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Plymouth Liberal Democrats 2022 Manifesto is here

April 19, 2022 8:44 PM


Plymouth Liberal Democrats 2022 Manifesto

A better city for all

The Plymouth Liberal Democrat Manifesto 2022

On Thursday 5 May 2022, voters in Plymouth will elect 19 out of the city's 57 councillors. Elections will take place in every city ward except Plympton Erle. No one party currently has overall control of the council.

In this manifesto, the Plymouth Liberal Democrats set out some of the ideas they want to bring into the council chamber. Even a small number of Lib Dem councillors could hold the balance of power post-election, and we would use that to help create a safer, greener, better connected, more vibrant and more democratic city.

A safer city

Everyone should feel safe and be safe here in Plymouth. As a cornerstone of delivering on that we support the city's Violence Against Women and Girls Commission and believe this work should be a priority both now and over the long term.

There are many steps that can be taken to help make the city safer. We should, for example, improve street lighting and lighting in parks and cut-throughs, look to install CCTV in bus shelters rather than going forward with the planned ripping out bus shelters, and look to make the Christmas night buses a more regular service, helping to support the city's weekend nighttime economy and keeping people safe.

A greener city

Plymouth has so many great green spaces, from Devonport Park and Central Park to Freedom Fields Park and Ham Woods. The city also finds itself in an enviable position, surrounded by areas of great natural beauty: the Rame Peninsula to the west, the Tamar Valley and Dartmoor to the north, the South Hams to the east, and of course Plymouth Sound to the south.

We need to bring our parks to life with more activities and things to do, and map and nurture pocket green spaces across the city. We have to expand what residents can recycle: food waste, for example. It is not recycled here but is recycled elsewhere in Devon, where it is turned into energy.

We have to accelerate the widespread rollout of electric vehicle charging points. This would help residents with electric vehicles, and encourage holidaymakers in electric vehicles on their way to and from Cornwall each summer to stop and discover our great city while their car gets topped up.

In this as well as many other areas, we want to see a council that is more innovative, creative and ambitious.

A better connected city

Plymouth needs to be better connected for local people. Being able to touch in and touch out of buses, for example, without even needing to explain where you are going to the driver would speed up services and give drivers more time to help passengers who need more assistance. A similar Oyster card system has been in operation in London since 2003.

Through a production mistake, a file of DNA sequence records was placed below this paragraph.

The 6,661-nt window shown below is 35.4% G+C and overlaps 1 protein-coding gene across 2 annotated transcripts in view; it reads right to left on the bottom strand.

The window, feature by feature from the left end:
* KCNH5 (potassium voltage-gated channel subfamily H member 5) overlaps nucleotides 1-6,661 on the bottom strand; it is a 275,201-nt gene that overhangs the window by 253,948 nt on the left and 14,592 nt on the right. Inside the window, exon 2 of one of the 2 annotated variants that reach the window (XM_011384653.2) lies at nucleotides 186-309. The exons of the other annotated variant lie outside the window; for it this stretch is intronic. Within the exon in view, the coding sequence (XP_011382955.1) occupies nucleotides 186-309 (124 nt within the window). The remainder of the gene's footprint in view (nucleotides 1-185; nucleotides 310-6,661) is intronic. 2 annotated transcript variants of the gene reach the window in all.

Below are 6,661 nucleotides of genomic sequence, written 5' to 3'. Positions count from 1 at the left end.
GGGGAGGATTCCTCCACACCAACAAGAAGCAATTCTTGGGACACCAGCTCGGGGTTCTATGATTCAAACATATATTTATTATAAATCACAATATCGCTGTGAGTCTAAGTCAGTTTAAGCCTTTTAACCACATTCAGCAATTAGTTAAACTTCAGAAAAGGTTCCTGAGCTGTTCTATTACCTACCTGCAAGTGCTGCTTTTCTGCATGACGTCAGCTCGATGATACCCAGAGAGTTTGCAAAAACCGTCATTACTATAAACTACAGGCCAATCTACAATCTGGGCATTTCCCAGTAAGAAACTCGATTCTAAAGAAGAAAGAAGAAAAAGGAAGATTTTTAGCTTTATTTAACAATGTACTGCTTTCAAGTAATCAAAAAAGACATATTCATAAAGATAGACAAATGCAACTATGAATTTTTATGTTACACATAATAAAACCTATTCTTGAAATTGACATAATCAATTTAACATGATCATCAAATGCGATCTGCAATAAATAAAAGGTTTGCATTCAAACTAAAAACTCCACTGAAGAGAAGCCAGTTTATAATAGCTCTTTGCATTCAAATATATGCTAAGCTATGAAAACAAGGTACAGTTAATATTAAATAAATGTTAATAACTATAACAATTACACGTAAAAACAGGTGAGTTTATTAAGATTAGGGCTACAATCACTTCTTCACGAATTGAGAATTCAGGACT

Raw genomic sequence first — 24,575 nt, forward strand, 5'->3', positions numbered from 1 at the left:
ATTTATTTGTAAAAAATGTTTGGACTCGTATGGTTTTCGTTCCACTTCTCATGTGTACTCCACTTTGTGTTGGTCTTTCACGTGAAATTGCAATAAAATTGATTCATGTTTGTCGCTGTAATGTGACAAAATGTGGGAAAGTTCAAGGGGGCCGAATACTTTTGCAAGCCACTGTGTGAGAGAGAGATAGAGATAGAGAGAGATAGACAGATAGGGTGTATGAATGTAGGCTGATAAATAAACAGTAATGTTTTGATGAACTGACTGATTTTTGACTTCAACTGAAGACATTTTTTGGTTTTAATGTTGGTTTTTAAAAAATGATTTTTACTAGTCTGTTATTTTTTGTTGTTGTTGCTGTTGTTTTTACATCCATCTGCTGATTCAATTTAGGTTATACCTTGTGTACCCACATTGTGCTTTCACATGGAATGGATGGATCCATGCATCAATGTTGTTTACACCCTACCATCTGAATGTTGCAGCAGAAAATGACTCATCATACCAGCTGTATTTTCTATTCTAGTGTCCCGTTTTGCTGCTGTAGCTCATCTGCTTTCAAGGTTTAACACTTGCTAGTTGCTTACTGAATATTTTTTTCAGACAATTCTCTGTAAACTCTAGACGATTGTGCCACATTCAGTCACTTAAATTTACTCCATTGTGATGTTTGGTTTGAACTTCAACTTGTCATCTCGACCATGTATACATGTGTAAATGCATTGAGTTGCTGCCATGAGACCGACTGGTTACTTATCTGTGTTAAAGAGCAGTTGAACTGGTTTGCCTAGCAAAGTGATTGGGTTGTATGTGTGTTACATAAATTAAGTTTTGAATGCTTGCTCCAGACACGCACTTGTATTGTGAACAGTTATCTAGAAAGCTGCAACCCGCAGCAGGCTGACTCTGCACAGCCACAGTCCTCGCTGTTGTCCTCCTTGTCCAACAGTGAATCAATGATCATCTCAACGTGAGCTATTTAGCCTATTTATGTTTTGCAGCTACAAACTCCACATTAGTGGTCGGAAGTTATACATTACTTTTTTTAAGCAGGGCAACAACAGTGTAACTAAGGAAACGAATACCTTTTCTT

The council needs to be a more effective champion for better, faster rail links between the city and the rest of the country, and should continue to explore options for the reopening of Plymouth Airport.

We want to see the city better connected in a broader sense too, beyond just transport. Remote and flexible working is on the rise. Increasingly, people will be able to choose where they live, rather than being tied to where their job is. Plymouth lies in a beautiful part of the country and could be an attractive place to live for people who are location-independent. Coworking spaces like the Market Hall in Devonport, as well as Ocean Studios and BLOCK at the Royal William Yard, amongst others, offer attractive workspaces for this emerging workforce.

We want to see the council working on how to attract these often innovative, creative workers to the city, with investment and new jobs and businesses likely to follow. Data speeds are one potential barrier to this, as well as a problem for existing residents and businesses.

A more vibrant city

The nearness of National Trust properties like Antony, Cotehele and Saltram, as well as the natural beauty offered by Dartmoor and the South West Coast Path help make Plymouth a great place to live. But Plymouth plays its part too, boosting the culture that is available to people living in our part of the far South West.

Institutions like The Box, the Plymouth Arts Cinema and the Theatre Royal, alongside new public art like Messenger and LOOK II, help the city contribute to the energy and life of the region and its attractiveness to visitors.

We want the city to be brave in supporting culture in the city. It should not be afraid of challenge or debate. Indeed, as a democratic institution, the council should hope to trigger challenge and debate. There is a clear role for the council in nurturing the cultural life of the city.

A more democratic city

Currently, a third of Plymouth's 57 councillors are up for election every year, with no elections every fourth year. The city has used this system for almost 20 years and it gives voters a regular opportunity to pass judgement on the council and how individual councillors are performing.

Plans are afoot to slash the number of elections, with Plymouth's 193,000 registered voters only getting to vote on the council once every four years. Given this city's record of 'here today, gone tomorrow' council leaders, large numbers of councillors quitting their parties, bickering and political backstabbing, this is far too infrequent.

The city is let down too often by clownish goings-on in the council chamber. Councillors should feel that the voters' judgement is always just around the corner. That's healthy for democracy.

Manifesto Published and promoted by Dennis Draper on behalf of The City of Plymouth Liberal Democrats 58 Bowden Park Road, Plymouth, PL6 5NG